Power, voltage and current gain

1. Jan 18, 2014

Bromio

Hi.

I know $G_P (dB) = 10log(G_P)$ and $G_V (dB) = 20log(G_V)$ and $G_I (dB) = 20log(G_I)$.

I also know that $G_P (dB) = G_V (dB) + G_I (dB)$.

So, if I have a common base amplifier whose current gain is $G_I (dB) = 0$, then $G_P (dB) = G_V(dB)$.

Suppose
$G_V (dB) = 20 dB$. So $G_V = 10^{20/20} = 10$
$G_I (dB) = 0 dB$. So $G_I = 10^{0/20} = 1$
As I've written above, then $G_P (dB)= G_V (dB) = 20 dB$. So $G_P = 10^{20/10} = 100$.

But, in linear scale (not in dB), $G_P = G_V\cdot G_I$, so $G_P = 10\cdot 1 = 10$, which is not $100$.

What's wrong?

Thanks!

2. Jan 18, 2014

Staff: Mentor

Where did your expressions 10^(20/20) come from? That is not part of the definition of dB, AFAIK.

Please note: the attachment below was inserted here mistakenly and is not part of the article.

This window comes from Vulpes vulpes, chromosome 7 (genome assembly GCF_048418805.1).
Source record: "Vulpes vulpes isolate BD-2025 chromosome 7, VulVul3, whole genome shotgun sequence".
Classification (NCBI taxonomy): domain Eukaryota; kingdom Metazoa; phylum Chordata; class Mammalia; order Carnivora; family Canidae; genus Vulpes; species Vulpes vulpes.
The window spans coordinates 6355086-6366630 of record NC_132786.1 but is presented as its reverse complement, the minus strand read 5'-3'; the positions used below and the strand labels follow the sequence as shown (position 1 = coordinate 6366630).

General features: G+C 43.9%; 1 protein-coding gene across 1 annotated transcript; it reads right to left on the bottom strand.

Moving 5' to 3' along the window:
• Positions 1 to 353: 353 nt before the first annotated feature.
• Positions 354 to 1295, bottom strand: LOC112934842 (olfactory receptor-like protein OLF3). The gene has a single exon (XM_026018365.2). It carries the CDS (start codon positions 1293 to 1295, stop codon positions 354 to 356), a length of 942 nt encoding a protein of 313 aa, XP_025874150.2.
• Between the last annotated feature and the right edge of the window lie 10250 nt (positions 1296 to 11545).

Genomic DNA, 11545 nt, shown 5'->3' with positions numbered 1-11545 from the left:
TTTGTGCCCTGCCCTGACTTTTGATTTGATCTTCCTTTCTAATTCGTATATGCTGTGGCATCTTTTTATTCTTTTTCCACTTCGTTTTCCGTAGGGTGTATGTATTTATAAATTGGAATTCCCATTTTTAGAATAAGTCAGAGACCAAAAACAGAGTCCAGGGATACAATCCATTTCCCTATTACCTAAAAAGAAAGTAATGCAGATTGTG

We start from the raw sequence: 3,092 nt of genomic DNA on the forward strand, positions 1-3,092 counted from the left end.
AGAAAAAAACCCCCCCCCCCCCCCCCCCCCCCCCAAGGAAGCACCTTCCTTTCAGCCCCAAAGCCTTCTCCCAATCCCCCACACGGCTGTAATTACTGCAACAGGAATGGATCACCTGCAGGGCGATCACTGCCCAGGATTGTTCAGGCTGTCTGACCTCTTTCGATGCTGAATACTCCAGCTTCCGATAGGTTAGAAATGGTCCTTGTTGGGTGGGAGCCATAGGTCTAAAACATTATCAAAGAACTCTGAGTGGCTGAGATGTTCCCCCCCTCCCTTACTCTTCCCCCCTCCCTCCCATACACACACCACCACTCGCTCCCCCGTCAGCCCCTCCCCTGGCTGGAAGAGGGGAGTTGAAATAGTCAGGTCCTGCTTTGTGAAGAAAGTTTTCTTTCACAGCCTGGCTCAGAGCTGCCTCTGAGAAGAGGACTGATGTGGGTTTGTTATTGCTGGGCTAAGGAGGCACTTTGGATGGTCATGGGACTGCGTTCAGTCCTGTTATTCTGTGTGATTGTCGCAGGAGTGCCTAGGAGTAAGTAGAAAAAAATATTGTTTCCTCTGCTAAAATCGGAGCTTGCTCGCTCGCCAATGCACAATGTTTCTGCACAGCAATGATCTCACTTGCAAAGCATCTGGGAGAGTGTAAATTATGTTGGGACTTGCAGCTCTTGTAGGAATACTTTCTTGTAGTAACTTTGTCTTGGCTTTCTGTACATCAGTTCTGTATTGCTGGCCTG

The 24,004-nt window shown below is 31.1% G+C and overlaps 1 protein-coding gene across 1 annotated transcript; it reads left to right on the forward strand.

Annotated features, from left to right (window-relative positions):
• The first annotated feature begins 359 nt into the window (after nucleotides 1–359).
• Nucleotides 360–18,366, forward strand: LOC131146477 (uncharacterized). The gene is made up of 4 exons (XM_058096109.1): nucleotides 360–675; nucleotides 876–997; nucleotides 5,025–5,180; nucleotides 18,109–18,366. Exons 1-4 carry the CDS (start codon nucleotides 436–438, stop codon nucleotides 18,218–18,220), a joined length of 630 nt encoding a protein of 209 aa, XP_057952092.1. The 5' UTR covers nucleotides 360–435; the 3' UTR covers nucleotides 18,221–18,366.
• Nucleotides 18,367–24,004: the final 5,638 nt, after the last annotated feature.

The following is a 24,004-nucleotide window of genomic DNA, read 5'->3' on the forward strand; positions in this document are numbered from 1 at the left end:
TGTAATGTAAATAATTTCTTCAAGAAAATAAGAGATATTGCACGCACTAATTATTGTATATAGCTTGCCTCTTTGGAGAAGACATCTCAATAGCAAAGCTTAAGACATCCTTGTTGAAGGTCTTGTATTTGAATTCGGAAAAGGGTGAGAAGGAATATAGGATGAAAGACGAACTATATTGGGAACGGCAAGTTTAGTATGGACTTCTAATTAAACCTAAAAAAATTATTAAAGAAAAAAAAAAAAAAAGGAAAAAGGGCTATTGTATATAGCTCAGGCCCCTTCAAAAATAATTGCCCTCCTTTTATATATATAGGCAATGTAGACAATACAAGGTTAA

3. Jan 18, 2014

Bromio

Thank you for answering.

They come from $G_V (dB) = 20log(G_V)$. If $G_V(dB)= 20 dB$, then $G_V = 10^{G_V(dB)/20} = 10^{20/20} = 10$, isn't it?

4. Jan 18, 2014

skeptic2

The voltage gain formula GV(dB)=20log(GV) assumes the input and output impedances are the same. If the impedances are the same, then a 10 times increase in voltage will result in a 10 times increase in current and 10 x 10 = 100. In your example you specify a current gain of 1 or 0dB. The requires that the output impedance be 10 times that of the input. That increase in impedance reduces the power gain to 10.

Last edited: Jan 18, 2014
5. Jan 18, 2014

Bromio

I don't understand it.

Isn't the formula $G_P (dB) = G_V (dB) + G_I (dB)$ always valid?

6. Jan 18, 2014

skeptic2

No, it's only valid if the input and output impedances are the same. Your example proves it's not valid if the impedances are different.